An Israeli-American woman jailed in Russia over drug charges in a high-profile case landed in Israel on Thursday, ending a months-long saga between the two countries.
"I just want to say thank you," Naama Issachar, who was pardoned by Russian President Vladimir Putin on Wednesday, told reporters upon landing. "I am still in shock from the whole situation, but I am grateful for everything."
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The prime minister told reporters during the flight to Israel that Israeli officials had taken special interest in her release of Naama Issachar, because there was a danger to strategic relations with Russia.
'Why did we intervene in her case and not others? Because our relationship with Russia is crucial strategically," Netanyahu said, "a military clash in Syria with Russian forces would be a disaster. And there were other issues at hand too, including the barring of Russian tourists from entering Israel and the Burkov affair. This required our intervention," he added.
Netanyahu arrived in Moscow Thursday morning, and met with Vladimir Putin, before bringing Issachar back to Israel on the official plane.
The visit, just over a month before Israel's March 2 election, "signals further rapprochement in our relations," Netanyahu said. He told reporters that he had the opportunity to discuss Donald Trump's Middle East peace proposal, unveiled on Tuesday, with the Russian leader, as well as the situation in Syria.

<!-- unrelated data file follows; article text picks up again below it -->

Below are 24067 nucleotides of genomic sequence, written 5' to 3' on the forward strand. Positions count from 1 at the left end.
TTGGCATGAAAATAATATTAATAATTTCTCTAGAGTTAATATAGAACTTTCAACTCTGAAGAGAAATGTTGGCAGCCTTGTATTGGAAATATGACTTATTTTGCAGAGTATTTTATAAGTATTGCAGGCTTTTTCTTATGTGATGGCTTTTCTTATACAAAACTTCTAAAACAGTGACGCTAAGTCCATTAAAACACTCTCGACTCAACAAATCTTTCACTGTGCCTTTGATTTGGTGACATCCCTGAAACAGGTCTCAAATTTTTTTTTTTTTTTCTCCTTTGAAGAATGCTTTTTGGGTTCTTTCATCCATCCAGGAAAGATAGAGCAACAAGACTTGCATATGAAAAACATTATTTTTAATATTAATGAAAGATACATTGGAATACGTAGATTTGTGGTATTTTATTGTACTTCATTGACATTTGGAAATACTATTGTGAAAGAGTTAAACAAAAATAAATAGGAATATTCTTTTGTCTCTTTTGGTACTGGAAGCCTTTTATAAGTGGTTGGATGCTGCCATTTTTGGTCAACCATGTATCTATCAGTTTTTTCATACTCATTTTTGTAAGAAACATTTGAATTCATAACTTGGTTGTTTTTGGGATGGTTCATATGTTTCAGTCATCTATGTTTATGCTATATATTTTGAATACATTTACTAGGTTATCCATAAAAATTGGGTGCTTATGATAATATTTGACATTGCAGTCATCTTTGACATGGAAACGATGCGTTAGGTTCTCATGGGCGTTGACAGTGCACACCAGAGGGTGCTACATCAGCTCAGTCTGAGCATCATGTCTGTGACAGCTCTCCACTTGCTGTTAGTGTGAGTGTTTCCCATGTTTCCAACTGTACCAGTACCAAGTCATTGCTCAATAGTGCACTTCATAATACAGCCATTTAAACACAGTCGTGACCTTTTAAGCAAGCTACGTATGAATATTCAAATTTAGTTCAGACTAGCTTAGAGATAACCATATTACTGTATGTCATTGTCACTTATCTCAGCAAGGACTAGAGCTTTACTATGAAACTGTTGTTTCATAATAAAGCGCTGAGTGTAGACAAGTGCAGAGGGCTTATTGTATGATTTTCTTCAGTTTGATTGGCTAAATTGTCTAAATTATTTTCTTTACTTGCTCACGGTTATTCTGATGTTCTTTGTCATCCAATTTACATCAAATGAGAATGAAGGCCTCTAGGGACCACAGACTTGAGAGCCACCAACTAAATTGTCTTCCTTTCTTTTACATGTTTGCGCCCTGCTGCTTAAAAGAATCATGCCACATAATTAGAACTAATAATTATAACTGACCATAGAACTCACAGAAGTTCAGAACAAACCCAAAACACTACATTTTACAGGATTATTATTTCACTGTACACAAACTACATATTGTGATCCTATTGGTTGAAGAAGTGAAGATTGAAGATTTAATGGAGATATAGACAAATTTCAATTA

Twenty-six-year-old Naama Issachar was sentenced for seven and a half years in prison last year, but was granted pardon on Wednesday by Russian President Vladmir Putin, after serving ten months.
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Issachar was arrested in April for drug smuggling after a small amount of hashish was found in her luggage during a layover in a Moscow airport.
According to a senior Israeli official involved in the matter, Israel did not sign a deal with Russia to release Issachar, but rather it was "as a gesture by President Vladimir Putin to Netanyahu."
Putin said Russia and Israel have made progress "on several bilateral issues," without specifying further, adding that he granted Issachar pardon "mostly thanks to her mother, but we must remember she did commit a felony."
Issachar's mother, Yaffa, said while waiting for Israeli Foreign Ministry officials to pick her up to reunite with her daughter that she is "waiting to finally see Naama, put my arms around her. Thank God, and thank you everybody for all you've done."
Bar Peleg and Reuters contributed to this report.